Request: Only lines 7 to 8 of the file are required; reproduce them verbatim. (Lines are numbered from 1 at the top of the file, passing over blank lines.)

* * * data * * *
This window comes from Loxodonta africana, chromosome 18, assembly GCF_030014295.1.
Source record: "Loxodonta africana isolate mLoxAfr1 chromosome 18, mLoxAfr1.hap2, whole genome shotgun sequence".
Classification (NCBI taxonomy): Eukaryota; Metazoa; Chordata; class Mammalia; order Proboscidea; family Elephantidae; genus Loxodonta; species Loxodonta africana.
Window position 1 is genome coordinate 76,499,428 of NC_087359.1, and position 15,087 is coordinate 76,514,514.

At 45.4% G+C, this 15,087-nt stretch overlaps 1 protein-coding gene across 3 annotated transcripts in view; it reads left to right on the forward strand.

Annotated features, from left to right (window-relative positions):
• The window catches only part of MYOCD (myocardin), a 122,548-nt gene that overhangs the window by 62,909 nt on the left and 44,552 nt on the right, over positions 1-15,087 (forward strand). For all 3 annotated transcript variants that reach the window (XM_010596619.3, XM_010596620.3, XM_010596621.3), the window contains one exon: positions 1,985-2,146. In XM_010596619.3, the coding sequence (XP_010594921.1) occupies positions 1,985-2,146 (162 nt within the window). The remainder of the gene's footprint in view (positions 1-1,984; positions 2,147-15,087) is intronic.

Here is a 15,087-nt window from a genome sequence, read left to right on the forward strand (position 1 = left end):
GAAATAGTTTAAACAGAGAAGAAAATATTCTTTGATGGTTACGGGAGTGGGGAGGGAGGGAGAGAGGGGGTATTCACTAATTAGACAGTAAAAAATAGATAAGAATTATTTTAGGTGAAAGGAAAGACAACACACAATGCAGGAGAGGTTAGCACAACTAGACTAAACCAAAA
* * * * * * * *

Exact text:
• The window catches only part of MYOCD (myocardin), a 122,548-nt gene that overhangs the window by 62,909 nt on the left and 44,552 nt on the right, over positions 1-15,087 (forward strand). For all 3 annotated transcript variants that reach the window (XM_010596619.3, XM_010596620.3, XM_010596621.3), the window contains one exon: positions 1,985-2,146. In XM_010596619.3, the coding sequence (XP_010594921.1) occupies positions 1,985-2,146 (162 nt within the window). The remainder of the gene's footprint in view (positions 1-1,984; positions 2,147-15,087) is intronic.

Here is a 15,087-nt window from a genome sequence, read left to right on the forward strand (position 1 = left end):